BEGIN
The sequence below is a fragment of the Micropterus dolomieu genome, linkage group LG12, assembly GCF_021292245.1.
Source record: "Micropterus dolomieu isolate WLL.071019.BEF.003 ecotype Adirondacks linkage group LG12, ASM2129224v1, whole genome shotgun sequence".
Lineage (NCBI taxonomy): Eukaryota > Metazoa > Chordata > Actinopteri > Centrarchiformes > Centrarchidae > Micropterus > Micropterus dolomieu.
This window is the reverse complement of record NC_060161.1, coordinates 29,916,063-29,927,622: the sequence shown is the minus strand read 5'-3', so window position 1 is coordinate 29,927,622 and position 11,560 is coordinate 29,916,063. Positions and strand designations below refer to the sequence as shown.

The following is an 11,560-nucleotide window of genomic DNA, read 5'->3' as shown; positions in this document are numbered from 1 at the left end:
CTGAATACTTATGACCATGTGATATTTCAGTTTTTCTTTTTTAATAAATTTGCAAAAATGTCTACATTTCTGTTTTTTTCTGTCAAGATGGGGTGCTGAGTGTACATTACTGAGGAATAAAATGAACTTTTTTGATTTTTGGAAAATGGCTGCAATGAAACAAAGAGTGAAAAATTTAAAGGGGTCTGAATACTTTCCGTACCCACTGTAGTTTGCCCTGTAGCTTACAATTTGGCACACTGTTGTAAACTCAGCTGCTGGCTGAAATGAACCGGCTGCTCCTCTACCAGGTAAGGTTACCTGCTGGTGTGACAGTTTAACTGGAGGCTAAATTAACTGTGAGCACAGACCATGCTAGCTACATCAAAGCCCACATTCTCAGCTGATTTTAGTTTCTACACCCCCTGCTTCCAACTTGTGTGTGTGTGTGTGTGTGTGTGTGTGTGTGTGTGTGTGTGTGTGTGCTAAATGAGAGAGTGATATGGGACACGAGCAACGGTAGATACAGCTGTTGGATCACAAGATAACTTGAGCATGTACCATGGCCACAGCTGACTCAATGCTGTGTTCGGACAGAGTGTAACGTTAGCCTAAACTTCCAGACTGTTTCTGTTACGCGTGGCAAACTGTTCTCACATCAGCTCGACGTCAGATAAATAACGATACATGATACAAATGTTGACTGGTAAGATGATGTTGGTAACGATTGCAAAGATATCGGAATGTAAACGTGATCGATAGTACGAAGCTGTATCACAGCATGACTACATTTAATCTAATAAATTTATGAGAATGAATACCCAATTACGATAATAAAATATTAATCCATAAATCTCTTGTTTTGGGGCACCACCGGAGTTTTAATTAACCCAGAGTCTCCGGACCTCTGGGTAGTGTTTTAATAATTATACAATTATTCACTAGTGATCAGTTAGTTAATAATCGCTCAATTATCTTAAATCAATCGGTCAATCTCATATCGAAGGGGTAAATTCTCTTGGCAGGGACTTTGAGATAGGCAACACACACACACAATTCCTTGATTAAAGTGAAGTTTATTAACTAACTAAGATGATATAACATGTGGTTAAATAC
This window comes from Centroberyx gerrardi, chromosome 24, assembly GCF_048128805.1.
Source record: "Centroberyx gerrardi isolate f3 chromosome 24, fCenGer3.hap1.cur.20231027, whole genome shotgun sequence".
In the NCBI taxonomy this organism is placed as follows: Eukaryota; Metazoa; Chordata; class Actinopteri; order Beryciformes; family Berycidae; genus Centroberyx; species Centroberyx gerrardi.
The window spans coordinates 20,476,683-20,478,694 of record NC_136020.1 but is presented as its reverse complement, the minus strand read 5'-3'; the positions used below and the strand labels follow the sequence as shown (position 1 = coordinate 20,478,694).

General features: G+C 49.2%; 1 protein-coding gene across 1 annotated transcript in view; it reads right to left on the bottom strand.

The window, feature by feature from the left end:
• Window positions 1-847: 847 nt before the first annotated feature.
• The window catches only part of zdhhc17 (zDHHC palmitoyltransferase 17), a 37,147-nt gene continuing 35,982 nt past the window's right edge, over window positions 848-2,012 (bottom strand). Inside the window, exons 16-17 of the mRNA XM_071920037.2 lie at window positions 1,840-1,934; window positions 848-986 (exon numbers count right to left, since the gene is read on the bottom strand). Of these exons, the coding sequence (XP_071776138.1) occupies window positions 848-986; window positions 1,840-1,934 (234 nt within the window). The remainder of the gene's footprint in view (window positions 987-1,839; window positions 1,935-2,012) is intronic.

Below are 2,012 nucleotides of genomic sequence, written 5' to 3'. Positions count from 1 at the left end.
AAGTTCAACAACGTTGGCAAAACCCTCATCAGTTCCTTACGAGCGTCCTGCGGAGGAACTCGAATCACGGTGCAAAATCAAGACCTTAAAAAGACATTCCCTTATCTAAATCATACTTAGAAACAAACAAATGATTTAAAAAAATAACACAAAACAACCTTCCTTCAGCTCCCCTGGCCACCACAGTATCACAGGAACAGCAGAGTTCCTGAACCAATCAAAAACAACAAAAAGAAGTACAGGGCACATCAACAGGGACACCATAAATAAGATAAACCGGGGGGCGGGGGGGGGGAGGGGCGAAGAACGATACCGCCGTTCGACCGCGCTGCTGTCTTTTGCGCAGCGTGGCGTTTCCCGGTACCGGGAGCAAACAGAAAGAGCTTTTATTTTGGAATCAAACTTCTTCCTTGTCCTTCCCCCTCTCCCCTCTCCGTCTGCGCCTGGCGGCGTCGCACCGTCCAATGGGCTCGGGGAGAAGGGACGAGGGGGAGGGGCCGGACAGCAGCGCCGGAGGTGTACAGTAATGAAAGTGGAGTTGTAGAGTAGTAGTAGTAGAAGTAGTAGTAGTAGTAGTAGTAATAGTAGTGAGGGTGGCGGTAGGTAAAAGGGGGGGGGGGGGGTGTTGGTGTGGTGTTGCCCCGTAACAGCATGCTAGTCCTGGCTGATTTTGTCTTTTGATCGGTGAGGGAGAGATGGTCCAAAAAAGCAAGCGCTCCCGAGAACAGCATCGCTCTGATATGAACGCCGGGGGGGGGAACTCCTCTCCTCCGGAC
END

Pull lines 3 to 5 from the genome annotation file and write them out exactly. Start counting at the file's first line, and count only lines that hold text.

Lineage (NCBI taxonomy): Eukaryota > Metazoa > Chordata > Actinopteri > Centrarchiformes > Centrarchidae > Micropterus > Micropterus dolomieu.
This window is the reverse complement of record NC_060161.1, coordinates 29,916,063-29,927,622: the sequence shown is the minus strand read 5'-3', so window position 1 is coordinate 29,927,622 and position 11,560 is coordinate 29,916,063. Positions and strand designations below refer to the sequence as shown.

The following is an 11,560-nucleotide window of genomic DNA, read 5'->3' as shown; positions in this document are numbered from 1 at the left end: